the adaptation of politics itself (Wainwright and Mann 2015).


Please send an *abstract of approx. 200 words* to Lauren Rickards,(
lauren.rickards at rmit.edu.au) and Gregory Simon (gregory.simon at ucdenver.edu) *by
October 15th*. We will get back to you as promptly as possible to allow
formal submission to the AAG conference website.

*References*

Bettini, G., S. L. Nash and G. Gioli (2016). "One step forward, two steps
back? The fading contours of (in)justice in competing discourses on climate
migration." *The Geographical Journal*, Online first

Grove, K. (2014). "Biopolitics and Adaptation: Governing Socio‐Ecological
Contingency Through Climate Change and Disaster Studies." *Geography
Compass* *8*(3): 198-210.

Lindroth, M. and H. Sinevaara-Niskanen (2016). "The biopolitics of
resilient indigeneity and the radical gamble of resistance." *Resilience*
*4*(2): 130-145.

McCarthy, J. and J. Thatcher (2017) "Visualizing new political ecologies: A
critical data studies analysis of the World Bank’s renewable energy
resource mapping initiative." *Geoforum*, Online first

Mercer, J., I. Kelman, F. do Rosario, A. de Deus de Jesus Lima, A. da
Silva, A. M. Beloff and A. McClean (2014). "Nation‐building policies in
Timor‐Leste: disaster risk reduction, including climate change adaptation."
*Disasters* *38*(4): 690-718.

Rickards, L. (2016). "Goodbye Gondwana? Questioning disaster triage and
fire resilience in Australia." *Australian Geographer* *47*(2): 127-137.

Rickards, L., T. Neale and M. Kearnes "Australia's national climate:
learning to adapt?" *Geographical Research*, Online first

Smit B, Wandel J. Adaptation, adaptive capacity, and vulnerability. Global
Environmental

Change 2006, 16:282-292.

Turhan, E., C. Zografos and G. Kallis (2015). "Adaptation as biopolitics:
Why state policies in Turkey do not reduce the vulnerability of seasonal
agricultural workers to climate change." *Global Environmental Change*
*31*(Supplement
C): 296-306.

Turhan, E. (2016). "Value-based adaptation to climate change and divergent
developmentalisms in Turkish agriculture." *Ecological Economics* *121*:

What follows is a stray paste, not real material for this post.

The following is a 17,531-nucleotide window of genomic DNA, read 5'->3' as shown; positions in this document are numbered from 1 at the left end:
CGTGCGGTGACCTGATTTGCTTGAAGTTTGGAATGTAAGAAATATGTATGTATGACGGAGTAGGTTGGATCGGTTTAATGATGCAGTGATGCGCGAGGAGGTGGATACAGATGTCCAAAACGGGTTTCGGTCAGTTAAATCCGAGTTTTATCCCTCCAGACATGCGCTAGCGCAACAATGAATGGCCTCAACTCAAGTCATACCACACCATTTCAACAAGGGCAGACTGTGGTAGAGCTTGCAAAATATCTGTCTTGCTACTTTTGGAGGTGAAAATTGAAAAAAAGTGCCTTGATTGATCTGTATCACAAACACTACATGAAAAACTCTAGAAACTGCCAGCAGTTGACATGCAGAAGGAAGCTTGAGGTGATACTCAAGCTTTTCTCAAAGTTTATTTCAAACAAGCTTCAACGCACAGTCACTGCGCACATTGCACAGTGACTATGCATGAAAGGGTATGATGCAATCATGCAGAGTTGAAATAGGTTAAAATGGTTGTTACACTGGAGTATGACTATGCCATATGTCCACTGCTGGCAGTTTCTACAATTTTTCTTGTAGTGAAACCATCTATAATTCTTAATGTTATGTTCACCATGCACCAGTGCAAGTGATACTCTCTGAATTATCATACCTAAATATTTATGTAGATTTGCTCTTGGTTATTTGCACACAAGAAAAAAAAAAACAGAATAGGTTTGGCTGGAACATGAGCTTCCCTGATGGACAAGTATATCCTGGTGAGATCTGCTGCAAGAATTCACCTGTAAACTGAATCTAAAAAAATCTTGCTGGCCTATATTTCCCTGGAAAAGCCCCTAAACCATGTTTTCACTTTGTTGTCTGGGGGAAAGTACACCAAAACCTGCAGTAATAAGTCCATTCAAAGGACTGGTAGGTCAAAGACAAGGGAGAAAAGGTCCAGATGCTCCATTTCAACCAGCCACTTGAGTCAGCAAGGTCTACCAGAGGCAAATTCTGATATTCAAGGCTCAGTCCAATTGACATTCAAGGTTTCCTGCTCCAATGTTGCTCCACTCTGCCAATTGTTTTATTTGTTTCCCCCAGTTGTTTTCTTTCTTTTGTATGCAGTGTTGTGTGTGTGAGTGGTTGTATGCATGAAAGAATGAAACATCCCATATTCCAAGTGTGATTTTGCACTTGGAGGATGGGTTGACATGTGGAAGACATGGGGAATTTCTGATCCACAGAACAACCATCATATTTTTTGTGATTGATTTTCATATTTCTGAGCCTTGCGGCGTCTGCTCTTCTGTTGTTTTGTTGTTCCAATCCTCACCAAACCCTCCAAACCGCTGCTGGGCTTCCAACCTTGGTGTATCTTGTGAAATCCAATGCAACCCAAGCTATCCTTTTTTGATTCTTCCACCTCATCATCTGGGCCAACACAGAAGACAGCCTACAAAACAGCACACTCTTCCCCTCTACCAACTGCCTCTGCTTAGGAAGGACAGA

140-148.

Wainwright, J. and G. Mann (2015). "Climate Change and the Adaptation of
the Political." *Annals of the Association of American Geographers* *105*(2):
313-321.

Weisser, F., M. Bollig, M. Doevenspeck and D. Müller-Mahn (2014).
"Translating the ‘adaptation to climate change’ paradigm: the politics of a
travelling idea in Africa." *The Geographical Journal* *180*(2): 111-119.




Dr Lauren Rickards

Senior Lecturer, Sustainability & Urban Planning
Co-leader, Climate Change & Resilience Research Prog., Centre for Urban
Research
http://cur.org.au/people/dr-lauren-rickards/
<http://cur.org.au/research-programs/climate-change-and-resilience/>
Leader, RMIT Regional Futures Network,
https://regionalfuturesnetwork.wordpress.com/
RMIT University, Melbourne, Australia
Co-Convenor, Hazards, Risk and Disasters Study Group, Institute of
Australian Geographers
Steering Committee Member, AusMob Research Network,
http://www.ausmob.com.au/
Book Review Editor, Dialogues in Human Geography, http://dhg.sagepub.com/
ph. 0427 679 043

*Some recent publications*
Rickards, L., Neale, T., and Kearnes, M., Australia's national climate:
learning to adapt? Geographical Research
<http://onlinelibrary.wiley.com/doi/10.1111/1745-5871.12240/abstract>
Online first
Kearnes, M. and L. Rickards "Earthly graves for environmental futures:
Techno-burial practices." Futures.
<http://www.sciencedirect.com/science/article/pii/S0016328716301707> Online
first.
Rickards L, Gleeson B, Boyle M, O'Callaghan, C. (2016) Urban studies after
the age of the city. Urban Studies, 53(8): 1523-1541.
<http://usj.sagepub.com/content/53/8/1523>
Rickards L. (2016) Goodbye Gondwana? Questioning disaster triage and fire
resilience in Australia. Australian Geographer 47(2): 127-137.
<http://www.tandfonline.com/doi/abs/10.1080/00049182.2016.1154496>